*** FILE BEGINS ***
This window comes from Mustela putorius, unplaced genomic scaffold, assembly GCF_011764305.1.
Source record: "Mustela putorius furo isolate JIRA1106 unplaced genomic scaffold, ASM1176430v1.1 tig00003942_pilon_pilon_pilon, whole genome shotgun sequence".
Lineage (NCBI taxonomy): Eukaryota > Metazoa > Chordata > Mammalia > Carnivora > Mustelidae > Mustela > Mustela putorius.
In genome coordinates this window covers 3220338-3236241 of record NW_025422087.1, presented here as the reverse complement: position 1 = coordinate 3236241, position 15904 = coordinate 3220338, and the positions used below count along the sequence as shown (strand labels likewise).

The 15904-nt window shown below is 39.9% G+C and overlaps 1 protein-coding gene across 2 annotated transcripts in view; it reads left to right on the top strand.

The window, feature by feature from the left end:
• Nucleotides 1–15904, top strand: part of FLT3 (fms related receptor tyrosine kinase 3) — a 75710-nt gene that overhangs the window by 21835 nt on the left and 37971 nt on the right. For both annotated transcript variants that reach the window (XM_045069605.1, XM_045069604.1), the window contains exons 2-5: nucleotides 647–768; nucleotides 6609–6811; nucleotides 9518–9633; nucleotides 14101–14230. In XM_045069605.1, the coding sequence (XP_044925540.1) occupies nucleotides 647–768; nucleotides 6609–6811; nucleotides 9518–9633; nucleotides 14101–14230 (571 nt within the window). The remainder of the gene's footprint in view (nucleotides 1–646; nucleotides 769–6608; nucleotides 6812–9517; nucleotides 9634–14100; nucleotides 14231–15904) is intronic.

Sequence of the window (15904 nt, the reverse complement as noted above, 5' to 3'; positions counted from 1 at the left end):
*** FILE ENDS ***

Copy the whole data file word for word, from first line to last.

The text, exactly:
This window comes from Mustela putorius, unplaced genomic scaffold, assembly GCF_011764305.1.
Source record: "Mustela putorius furo isolate JIRA1106 unplaced genomic scaffold, ASM1176430v1.1 tig00003942_pilon_pilon_pilon, whole genome shotgun sequence".
Lineage (NCBI taxonomy): Eukaryota > Metazoa > Chordata > Mammalia > Carnivora > Mustelidae > Mustela > Mustela putorius.
In genome coordinates this window covers 3220338-3236241 of record NW_025422087.1, presented here as the reverse complement: position 1 = coordinate 3236241, position 15904 = coordinate 3220338, and the positions used below count along the sequence as shown (strand labels likewise).

The 15904-nt window shown below is 39.9% G+C and overlaps 1 protein-coding gene across 2 annotated transcripts in view; it reads left to right on the top strand.

The window, feature by feature from the left end:
• Nucleotides 1–15904, top strand: part of FLT3 (fms related receptor tyrosine kinase 3) — a 75710-nt gene that overhangs the window by 21835 nt on the left and 37971 nt on the right. For both annotated transcript variants that reach the window (XM_045069605.1, XM_045069604.1), the window contains exons 2-5: nucleotides 647–768; nucleotides 6609–6811; nucleotides 9518–9633; nucleotides 14101–14230. In XM_045069605.1, the coding sequence (XP_044925540.1) occupies nucleotides 647–768; nucleotides 6609–6811; nucleotides 9518–9633; nucleotides 14101–14230 (571 nt within the window). The remainder of the gene's footprint in view (nucleotides 1–646; nucleotides 769–6608; nucleotides 6812–9517; nucleotides 9634–14100; nucleotides 14231–15904) is intronic.

Sequence of the window (15904 nt, the reverse complement as noted above, 5' to 3'; positions counted from 1 at the left end):